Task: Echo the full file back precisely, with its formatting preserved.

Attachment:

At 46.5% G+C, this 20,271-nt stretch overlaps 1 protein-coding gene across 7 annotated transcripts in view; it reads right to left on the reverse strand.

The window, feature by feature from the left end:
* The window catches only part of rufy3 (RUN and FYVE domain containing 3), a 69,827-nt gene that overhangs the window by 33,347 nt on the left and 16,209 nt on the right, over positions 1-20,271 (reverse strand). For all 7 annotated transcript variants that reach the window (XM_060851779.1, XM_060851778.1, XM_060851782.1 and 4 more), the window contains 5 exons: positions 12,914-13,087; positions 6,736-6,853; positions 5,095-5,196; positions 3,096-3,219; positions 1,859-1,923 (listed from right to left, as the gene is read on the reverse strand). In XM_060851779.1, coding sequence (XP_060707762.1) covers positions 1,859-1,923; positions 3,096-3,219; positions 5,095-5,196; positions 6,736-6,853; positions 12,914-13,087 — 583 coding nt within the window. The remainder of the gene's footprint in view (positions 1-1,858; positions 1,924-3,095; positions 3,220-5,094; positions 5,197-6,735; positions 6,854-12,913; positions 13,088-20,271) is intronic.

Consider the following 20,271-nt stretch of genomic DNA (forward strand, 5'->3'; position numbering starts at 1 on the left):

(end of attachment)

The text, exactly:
At 46.5% G+C, this 20,271-nt stretch overlaps 1 protein-coding gene across 7 annotated transcripts in view; it reads right to left on the reverse strand.

The window, feature by feature from the left end:
* The window catches only part of rufy3 (RUN and FYVE domain containing 3), a 69,827-nt gene that overhangs the window by 33,347 nt on the left and 16,209 nt on the right, over positions 1-20,271 (reverse strand). For all 7 annotated transcript variants that reach the window (XM_060851779.1, XM_060851778.1, XM_060851782.1 and 4 more), the window contains 5 exons: positions 12,914-13,087; positions 6,736-6,853; positions 5,095-5,196; positions 3,096-3,219; positions 1,859-1,923 (listed from right to left, as the gene is read on the reverse strand). In XM_060851779.1, coding sequence (XP_060707762.1) covers positions 1,859-1,923; positions 3,096-3,219; positions 5,095-5,196; positions 6,736-6,853; positions 12,914-13,087 — 583 coding nt within the window. The remainder of the gene's footprint in view (positions 1-1,858; positions 1,924-3,095; positions 3,220-5,094; positions 5,197-6,735; positions 6,854-12,913; positions 13,088-20,271) is intronic.

Consider the following 20,271-nt stretch of genomic DNA (forward strand, 5'->3'; position numbering starts at 1 on the left):